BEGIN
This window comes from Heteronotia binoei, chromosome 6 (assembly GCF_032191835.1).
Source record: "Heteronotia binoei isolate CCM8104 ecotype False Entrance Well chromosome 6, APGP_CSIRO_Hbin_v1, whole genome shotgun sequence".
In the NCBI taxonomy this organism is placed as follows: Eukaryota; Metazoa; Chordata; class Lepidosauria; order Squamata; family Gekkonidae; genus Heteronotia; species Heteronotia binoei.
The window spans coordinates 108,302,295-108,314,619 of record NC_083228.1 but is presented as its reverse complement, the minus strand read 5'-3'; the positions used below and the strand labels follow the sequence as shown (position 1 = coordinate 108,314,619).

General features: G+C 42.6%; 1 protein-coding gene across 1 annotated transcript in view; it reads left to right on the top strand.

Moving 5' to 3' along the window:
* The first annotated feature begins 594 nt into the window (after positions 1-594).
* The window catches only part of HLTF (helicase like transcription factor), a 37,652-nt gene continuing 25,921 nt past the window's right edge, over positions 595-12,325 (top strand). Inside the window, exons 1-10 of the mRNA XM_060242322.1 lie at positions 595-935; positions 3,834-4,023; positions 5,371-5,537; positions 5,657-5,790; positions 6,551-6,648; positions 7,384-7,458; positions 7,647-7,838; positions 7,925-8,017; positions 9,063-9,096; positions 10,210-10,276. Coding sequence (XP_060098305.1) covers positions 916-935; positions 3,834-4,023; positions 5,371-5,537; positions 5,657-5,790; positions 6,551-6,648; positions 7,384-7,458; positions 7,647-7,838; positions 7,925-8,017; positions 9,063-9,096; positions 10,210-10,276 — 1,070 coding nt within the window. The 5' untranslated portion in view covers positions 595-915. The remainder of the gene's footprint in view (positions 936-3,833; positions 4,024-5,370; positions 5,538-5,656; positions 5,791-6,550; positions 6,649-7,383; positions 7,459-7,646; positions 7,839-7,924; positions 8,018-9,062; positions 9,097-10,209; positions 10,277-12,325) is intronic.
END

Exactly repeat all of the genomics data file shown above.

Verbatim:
This window comes from Heteronotia binoei, chromosome 6 (assembly GCF_032191835.1).
Source record: "Heteronotia binoei isolate CCM8104 ecotype False Entrance Well chromosome 6, APGP_CSIRO_Hbin_v1, whole genome shotgun sequence".
In the NCBI taxonomy this organism is placed as follows: Eukaryota; Metazoa; Chordata; class Lepidosauria; order Squamata; family Gekkonidae; genus Heteronotia; species Heteronotia binoei.
The window spans coordinates 108,302,295-108,314,619 of record NC_083228.1 but is presented as its reverse complement, the minus strand read 5'-3'; the positions used below and the strand labels follow the sequence as shown (position 1 = coordinate 108,314,619).

General features: G+C 42.6%; 1 protein-coding gene across 1 annotated transcript in view; it reads left to right on the top strand.

Moving 5' to 3' along the window:
* The first annotated feature begins 594 nt into the window (after positions 1-594).
* The window catches only part of HLTF (helicase like transcription factor), a 37,652-nt gene continuing 25,921 nt past the window's right edge, over positions 595-12,325 (top strand). Inside the window, exons 1-10 of the mRNA XM_060242322.1 lie at positions 595-935; positions 3,834-4,023; positions 5,371-5,537; positions 5,657-5,790; positions 6,551-6,648; positions 7,384-7,458; positions 7,647-7,838; positions 7,925-8,017; positions 9,063-9,096; positions 10,210-10,276. Coding sequence (XP_060098305.1) covers positions 916-935; positions 3,834-4,023; positions 5,371-5,537; positions 5,657-5,790; positions 6,551-6,648; positions 7,384-7,458; positions 7,647-7,838; positions 7,925-8,017; positions 9,063-9,096; positions 10,210-10,276 — 1,070 coding nt within the window. The 5' untranslated portion in view covers positions 595-915. The remainder of the gene's footprint in view (positions 936-3,833; positions 4,024-5,370; positions 5,538-5,656; positions 5,791-6,550; positions 6,649-7,383; positions 7,459-7,646; positions 7,839-7,924; positions 8,018-9,062; positions 9,097-10,209; positions 10,277-12,325) is intronic.